The LEGO Star Wars Holiday Special (2020)

I can forgive The LEGO Star Wars Holiday Special for being bad, but I can't forgive it for not being bad enough.

The original Star Wars Holiday Special, of course, is a thing of legend. It's impossibly bad, unbelievably bizarre, and utterly mystifying. It's never officially been released, and everyone involved seems ashamed.

I'm not saying this had to be that bad, but it had to be... something. Most importantly, it needed to be memorable, and The LEGO Star Wars Holiday Special is already fading from memory minutes after watching. I guess I better get the plot down before it's gone for good.

Set soon after Rise of Skywalker, the special opens with Rey trying (and failing) to train Finn to become a Jedi while their friends are preparing for Life Day. Blaming herself for Finn's lack of progression, Rey follows some advice in an old Jedi tome and heads out in search of a lost Jedi temple. BB-8 accompanies her for some reason.

They locate the temple and come across a mystical artifact that opens portals in time, allowing her to spy on Jedi masters through history in the hopes of learning their technique. Things go wrong when she stumbles into the Death Star II during Return of the Jedi and is discovered by Palpatine and Vader, who follows her to her next destination.

The next few minutes are mostly just a random assortment of time jumps to recognizable moments, resulting in a bunch of LEGO characters being displaced. The only ones who actually matter are young Luke, Rey, and Vader, who eventually gets the time key and heads back to the Death Star. Rey, thinking all is lost, laments her decision, which prompts Force Ghost LEGO Yoda to show up and tell her the true meaning of Life Day. Oh, and he reveals she can activate the time jump power without the key, because of the magic of Life Day or something.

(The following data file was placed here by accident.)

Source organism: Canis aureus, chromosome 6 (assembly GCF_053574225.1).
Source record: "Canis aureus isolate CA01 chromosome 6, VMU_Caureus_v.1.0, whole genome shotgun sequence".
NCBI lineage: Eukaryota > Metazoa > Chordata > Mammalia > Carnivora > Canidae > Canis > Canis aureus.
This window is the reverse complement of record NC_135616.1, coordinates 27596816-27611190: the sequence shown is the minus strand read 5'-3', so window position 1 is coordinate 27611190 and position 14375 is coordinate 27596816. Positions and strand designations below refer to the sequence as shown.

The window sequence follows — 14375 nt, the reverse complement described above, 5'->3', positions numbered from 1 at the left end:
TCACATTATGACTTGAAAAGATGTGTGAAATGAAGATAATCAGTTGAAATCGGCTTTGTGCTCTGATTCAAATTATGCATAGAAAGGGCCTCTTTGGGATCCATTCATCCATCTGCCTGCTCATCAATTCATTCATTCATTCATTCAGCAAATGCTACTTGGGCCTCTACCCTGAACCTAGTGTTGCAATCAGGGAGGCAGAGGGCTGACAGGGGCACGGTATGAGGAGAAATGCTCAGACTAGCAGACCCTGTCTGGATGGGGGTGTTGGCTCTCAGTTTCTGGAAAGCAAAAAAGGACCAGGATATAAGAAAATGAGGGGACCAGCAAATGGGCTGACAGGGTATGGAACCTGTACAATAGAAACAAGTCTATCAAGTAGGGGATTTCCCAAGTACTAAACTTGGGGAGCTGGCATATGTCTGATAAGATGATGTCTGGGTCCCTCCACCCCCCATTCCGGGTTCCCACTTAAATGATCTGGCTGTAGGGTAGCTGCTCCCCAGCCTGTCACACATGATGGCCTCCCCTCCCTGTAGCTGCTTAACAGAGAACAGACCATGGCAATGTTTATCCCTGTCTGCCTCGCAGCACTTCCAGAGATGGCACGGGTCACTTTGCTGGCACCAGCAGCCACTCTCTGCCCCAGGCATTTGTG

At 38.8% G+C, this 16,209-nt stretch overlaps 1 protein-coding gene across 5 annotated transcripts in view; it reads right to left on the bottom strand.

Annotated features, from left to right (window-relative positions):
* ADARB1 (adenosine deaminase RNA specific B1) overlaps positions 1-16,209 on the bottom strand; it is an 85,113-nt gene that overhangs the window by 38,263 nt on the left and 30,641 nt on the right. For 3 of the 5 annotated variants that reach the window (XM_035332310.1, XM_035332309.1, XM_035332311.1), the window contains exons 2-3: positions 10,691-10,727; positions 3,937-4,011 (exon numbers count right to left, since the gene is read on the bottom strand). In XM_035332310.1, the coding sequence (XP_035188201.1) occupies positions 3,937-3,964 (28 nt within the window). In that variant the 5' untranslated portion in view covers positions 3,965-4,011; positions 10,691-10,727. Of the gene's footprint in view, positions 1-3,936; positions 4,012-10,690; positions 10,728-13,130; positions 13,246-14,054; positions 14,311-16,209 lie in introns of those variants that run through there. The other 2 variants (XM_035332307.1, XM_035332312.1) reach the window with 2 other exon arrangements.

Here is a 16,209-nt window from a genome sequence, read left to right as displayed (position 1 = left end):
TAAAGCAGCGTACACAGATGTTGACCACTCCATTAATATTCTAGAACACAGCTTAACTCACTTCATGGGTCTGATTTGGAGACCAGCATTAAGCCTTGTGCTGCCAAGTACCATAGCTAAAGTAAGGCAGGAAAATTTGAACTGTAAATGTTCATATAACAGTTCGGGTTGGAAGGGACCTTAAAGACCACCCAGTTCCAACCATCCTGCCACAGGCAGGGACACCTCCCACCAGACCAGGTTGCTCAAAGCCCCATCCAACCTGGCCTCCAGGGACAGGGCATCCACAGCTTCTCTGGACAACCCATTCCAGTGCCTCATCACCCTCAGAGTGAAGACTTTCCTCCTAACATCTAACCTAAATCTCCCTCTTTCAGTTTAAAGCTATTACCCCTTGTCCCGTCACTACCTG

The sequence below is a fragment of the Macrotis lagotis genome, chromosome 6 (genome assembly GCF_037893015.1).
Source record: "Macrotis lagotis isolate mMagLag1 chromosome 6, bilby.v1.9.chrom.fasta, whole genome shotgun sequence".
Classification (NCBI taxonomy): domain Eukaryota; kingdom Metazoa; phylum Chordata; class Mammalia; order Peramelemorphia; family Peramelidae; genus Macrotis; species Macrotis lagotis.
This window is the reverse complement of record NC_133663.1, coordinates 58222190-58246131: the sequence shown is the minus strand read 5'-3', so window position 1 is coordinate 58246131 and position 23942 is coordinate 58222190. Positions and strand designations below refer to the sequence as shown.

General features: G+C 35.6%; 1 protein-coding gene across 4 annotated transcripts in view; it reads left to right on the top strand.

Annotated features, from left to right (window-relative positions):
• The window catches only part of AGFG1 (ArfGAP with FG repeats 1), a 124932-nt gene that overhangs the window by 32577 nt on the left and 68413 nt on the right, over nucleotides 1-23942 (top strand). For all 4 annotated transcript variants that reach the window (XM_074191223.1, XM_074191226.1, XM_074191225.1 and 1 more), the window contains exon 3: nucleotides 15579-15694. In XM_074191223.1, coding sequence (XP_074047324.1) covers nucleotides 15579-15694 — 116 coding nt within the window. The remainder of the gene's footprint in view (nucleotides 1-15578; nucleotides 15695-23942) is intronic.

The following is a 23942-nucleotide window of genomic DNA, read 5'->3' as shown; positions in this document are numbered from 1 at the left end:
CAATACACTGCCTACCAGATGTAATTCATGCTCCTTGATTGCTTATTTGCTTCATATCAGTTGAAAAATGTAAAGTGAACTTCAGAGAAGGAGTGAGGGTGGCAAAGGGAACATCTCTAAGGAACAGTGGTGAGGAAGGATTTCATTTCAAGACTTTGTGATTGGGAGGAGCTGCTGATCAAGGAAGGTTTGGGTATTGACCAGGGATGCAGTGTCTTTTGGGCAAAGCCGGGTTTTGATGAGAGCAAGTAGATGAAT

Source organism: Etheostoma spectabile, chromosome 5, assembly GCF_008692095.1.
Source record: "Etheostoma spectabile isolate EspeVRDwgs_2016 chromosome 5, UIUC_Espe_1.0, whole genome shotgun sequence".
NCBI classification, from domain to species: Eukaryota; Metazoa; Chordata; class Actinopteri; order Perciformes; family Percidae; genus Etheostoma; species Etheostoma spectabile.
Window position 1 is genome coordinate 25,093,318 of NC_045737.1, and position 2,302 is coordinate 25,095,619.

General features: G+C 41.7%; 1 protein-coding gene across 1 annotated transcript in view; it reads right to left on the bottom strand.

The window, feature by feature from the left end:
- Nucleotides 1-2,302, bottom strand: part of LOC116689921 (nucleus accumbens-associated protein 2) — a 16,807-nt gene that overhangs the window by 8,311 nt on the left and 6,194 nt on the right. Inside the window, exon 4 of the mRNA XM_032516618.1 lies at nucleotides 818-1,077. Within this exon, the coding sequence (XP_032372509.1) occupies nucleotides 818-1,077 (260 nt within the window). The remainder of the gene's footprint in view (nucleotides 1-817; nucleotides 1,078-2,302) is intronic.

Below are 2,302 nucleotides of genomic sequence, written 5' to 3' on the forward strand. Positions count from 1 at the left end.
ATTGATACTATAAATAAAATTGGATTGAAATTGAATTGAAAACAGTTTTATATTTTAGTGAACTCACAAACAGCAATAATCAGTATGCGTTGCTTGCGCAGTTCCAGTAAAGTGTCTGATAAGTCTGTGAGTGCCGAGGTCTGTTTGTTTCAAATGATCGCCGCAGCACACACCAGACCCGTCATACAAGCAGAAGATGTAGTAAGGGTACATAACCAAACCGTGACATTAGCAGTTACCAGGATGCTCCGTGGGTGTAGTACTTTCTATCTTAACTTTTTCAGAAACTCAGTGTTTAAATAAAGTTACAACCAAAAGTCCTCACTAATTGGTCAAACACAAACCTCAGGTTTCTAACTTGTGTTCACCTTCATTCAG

Meanwhile, the Emperor uses the time key to go into the future, where he meets and recruits Kylo Ren. Rey shows up to get the key back, prompting a fight with Rey, young Luke, and Return of the Jedi Luke on one side, and with Vader, Kylo, and Palpatine on the other. Needless to say, Vader eventually switches sides, because that's how Jedi ended.

With all that out of the way, Rey heads back to her friends, who have been celebrating Life Day this whole time.

The jokes aren't awful, but they're rarely all that funny. A handful stand out, but mostly they're the obvious gags you'd expect (Han shoots first - get it?). I will acknowledge there's at least one mildly touching moment when Rey says goodbye to Ben Solo. There are numerous other attempted moments about friendship and so on, but none of those work at all.

The lead characters are all voiced by voice actors, but a handful of minor roles are filled by the original cast - Kelly Marie Tran, Billy Dee Williams, and Anthony Daniels all contribute to this (incidentally, that means Anthony Daniels is the only cast member to appear in both the original Star Wars Holiday Special and in this).

It's neat having a few of the stars around, but honestly I felt like they were wasted. None of them had more than a handful of scenes, and they were all relegated to the B-plot about decorating and cooking for Life Day. I find it especially troubling that this wasn't able to use Kelly Marie Tran any better than Rise of Skywalker. She deserved much better.

On a more meta level, I kind of feel like this made the same central mistake the original made - they handed the franchise over to people with experience in a different medium and let them make whatever they felt like. It certainly wasn't anywhere near as bad (the writer was clearly familiar with the franchise), but this wound up feeling like a cheap parody, rather than a new spin on the concept. And, frankly, there's no shortage of official Star Wars parodies out there (Family Guy and Phineas and Ferb have both made ones far more clever than this).

This certainly isn't the worst animated Christmas special out there, nor is it the worst Star Wars thing I've ever seen. But if you're invoking the memory of the Star Wars Holiday Special, you owe it to multiple generations of fans to produce something that's either spectacular, horrible, or both. Middling and kind of boring just won't cut it.